This is the second-last in a series of posts I’m writing to review and reflect on my learning from this Coursera MOOC . This week’s material was on extensive reading. Extensive reading is …
a supplementary class library scheme attached to an English course. In which pupils are given time, encouragement and materials to read pleasurably at their own level as many books as they can without the pressure of testing or marks. Colin Davis (1995)
The course suggests that the best way to improve reading skills is to read and that extensive reading is the obvious manifestation of this principle, facilitating fluency in readers. Despite this, teachers apparently don’t take advantage of extensive reading as much as they ought to.
Day & Bamford, in this paper, propose 10 principles for extensive reading and the course presenter introduces them by underscoring the importance of the quantity of reading and that the reading is pleasurable.
Principle 1: The reading materials need to be easy. The greatest benefit seems to come from easy texts which have a correlation with reading that we find pleasurable.
Principle 2: Learners should have access to a range of reading materials on a variety of topics. Everyone doesn’t want to read the same thing.
Principle 3: Learners choose what they want to read (the ideal situation is that there’s a big library that learners can choose from). Choosing a book is also a task. It is meaning focused and has an outcome.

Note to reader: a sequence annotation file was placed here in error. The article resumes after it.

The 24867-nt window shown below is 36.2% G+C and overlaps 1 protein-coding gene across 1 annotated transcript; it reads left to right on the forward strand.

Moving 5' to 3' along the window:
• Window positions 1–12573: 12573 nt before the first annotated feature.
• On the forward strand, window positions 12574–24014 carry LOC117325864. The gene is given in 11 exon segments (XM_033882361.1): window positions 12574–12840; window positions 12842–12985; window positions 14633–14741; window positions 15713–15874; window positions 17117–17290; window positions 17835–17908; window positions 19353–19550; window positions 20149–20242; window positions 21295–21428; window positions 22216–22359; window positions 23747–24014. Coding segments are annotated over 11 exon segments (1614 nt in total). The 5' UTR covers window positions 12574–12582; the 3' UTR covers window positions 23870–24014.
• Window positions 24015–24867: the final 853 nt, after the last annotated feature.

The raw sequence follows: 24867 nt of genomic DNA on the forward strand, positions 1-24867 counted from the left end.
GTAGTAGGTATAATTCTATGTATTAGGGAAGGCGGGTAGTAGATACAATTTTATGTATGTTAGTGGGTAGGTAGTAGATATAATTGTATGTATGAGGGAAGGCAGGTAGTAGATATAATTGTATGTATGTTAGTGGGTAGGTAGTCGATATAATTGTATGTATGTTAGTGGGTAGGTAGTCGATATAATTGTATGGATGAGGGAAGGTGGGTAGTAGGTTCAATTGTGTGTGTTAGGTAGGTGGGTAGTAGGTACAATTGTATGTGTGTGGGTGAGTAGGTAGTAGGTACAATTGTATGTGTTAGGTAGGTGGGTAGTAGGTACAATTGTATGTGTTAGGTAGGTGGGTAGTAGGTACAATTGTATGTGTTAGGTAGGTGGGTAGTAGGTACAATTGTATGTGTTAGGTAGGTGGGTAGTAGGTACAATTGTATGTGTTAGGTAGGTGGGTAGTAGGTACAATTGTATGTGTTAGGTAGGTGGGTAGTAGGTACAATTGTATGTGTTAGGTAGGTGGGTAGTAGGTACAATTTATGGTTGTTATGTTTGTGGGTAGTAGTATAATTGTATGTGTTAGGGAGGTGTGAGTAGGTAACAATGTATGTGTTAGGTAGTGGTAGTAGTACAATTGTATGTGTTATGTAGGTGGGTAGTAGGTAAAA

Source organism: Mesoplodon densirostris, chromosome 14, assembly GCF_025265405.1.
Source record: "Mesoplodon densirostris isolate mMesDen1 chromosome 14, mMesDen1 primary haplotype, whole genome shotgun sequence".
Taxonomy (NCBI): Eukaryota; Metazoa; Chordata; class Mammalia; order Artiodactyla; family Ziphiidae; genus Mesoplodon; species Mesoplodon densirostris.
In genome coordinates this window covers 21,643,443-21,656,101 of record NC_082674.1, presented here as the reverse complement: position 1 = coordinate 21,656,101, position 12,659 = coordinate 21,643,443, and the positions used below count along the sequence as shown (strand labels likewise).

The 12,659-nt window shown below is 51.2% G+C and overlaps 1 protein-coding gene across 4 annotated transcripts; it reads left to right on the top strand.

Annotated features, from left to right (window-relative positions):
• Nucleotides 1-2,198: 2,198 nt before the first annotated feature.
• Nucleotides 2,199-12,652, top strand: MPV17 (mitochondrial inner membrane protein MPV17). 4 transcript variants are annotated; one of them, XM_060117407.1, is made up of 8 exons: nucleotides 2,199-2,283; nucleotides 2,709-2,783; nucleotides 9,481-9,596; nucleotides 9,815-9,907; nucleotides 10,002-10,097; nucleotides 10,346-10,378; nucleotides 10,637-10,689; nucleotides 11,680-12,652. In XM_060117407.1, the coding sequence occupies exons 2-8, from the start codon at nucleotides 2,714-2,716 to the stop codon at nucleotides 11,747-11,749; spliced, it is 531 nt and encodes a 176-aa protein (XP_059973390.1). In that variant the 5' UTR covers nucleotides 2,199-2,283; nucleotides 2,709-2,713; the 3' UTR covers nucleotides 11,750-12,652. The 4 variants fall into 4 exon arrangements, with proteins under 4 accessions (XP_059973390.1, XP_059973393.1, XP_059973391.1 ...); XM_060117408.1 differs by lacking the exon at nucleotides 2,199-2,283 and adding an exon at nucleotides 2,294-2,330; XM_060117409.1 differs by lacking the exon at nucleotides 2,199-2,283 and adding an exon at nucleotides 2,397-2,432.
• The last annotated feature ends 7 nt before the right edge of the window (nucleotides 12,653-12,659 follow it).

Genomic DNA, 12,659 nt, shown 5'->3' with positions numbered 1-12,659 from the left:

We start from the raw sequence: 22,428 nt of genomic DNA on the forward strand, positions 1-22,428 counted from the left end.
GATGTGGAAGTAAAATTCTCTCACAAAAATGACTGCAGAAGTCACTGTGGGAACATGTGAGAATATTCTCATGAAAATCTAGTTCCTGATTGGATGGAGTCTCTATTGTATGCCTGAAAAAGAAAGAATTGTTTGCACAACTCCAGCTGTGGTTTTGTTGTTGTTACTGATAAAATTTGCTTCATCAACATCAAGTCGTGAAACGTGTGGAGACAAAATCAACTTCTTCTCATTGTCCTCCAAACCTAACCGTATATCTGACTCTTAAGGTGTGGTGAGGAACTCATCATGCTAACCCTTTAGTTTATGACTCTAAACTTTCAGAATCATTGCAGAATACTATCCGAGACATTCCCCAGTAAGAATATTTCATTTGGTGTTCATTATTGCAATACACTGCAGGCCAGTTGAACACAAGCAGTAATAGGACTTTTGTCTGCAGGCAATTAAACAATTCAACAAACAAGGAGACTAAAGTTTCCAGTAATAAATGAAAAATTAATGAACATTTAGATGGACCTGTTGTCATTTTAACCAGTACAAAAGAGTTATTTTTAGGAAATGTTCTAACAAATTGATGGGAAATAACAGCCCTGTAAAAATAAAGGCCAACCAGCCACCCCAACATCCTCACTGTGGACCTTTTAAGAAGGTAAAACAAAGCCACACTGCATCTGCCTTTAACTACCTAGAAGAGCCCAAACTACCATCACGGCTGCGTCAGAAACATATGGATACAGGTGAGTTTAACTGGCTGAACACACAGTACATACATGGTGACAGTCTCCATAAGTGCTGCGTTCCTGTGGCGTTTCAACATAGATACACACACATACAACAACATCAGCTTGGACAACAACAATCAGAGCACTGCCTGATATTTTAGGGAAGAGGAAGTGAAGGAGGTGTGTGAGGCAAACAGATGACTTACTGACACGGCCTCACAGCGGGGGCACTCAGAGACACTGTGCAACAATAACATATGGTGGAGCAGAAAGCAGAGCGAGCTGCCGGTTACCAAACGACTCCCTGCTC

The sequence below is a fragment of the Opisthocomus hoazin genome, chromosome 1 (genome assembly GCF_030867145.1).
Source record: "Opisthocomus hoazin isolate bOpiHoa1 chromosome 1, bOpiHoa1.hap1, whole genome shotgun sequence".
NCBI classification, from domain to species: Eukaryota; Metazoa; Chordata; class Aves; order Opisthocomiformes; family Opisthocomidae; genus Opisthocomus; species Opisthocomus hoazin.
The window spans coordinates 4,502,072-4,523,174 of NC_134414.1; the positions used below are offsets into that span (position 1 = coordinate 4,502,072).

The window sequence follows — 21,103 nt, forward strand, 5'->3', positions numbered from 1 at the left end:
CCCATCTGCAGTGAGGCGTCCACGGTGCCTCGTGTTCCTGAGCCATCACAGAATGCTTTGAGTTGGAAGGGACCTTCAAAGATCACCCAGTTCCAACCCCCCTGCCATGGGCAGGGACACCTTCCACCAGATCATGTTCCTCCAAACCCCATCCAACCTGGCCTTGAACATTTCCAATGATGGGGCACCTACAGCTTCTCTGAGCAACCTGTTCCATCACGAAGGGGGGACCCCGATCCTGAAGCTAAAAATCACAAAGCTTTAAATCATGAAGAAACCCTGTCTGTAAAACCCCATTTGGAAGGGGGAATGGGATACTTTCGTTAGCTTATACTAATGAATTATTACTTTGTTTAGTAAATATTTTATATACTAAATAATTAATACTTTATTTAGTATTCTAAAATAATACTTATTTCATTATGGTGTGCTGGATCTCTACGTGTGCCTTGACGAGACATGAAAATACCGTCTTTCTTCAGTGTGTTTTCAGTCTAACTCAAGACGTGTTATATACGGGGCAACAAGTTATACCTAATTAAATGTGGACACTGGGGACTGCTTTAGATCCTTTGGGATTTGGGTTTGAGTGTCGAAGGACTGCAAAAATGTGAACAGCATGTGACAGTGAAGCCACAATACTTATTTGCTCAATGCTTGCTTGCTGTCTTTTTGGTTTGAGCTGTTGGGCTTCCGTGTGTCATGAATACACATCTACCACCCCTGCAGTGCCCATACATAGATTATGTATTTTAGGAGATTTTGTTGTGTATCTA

Principle 4: Learners read as much as possible. This could mean reading a book a week or 10-15 min a day.
Principle 5: The purpose of reading is usually related to pleasure, information, and general understanding.
Principle 6: Reading is its own reward (not reading for a test or assignment).
Principle 7: Reading speed is faster than other types of reading.
Principle 8: Reading is individual and silent because silent reading is faster.
Principle 9: Teachers need to orient and guide their learners because extensive reading is different than other types of reading.
Principle 10: The teacher is also a role model of a reader. The teacher also sits down to read for pleasure, is seen holding books, and talking about books.
Principle 10 is noteworthy in that it’s instruction by example which is probably very powerful especially for younger learners. Paul Nation suggests that extensive reading should take up at least 20% of total class time and there’s some interesting research around how to to approach this. I have summarized key insights in a presentation which happens to be this week’s rather dull assignment.
The module ended with a discussion about using reading circles in an adult learning context to promote extensive reading. This weeks’s been interesting from the perspective of insights on reading but we’ve really veered off topic from task-based approaches. There was a cursory look at tasks in the penultimate video which I’ve summarized in the presentation. I’m not convincing that designing a book cover amounts to an authentic task that has a real life corollary. They really had to stretch the explanation to make reading circles and groups seem task-like. The only task that they suggest which seems real life in any way is writing a book review for an online portal and the course only hints at this preferring to focus on reviews written for the classroom.
The paper from Belgar and Hunt (2014) titled Pleasure reading and reading rate gains is worth a dekko.
Image attribution: Reading by Paul Bence | Flickr | CC BY-NC 2.0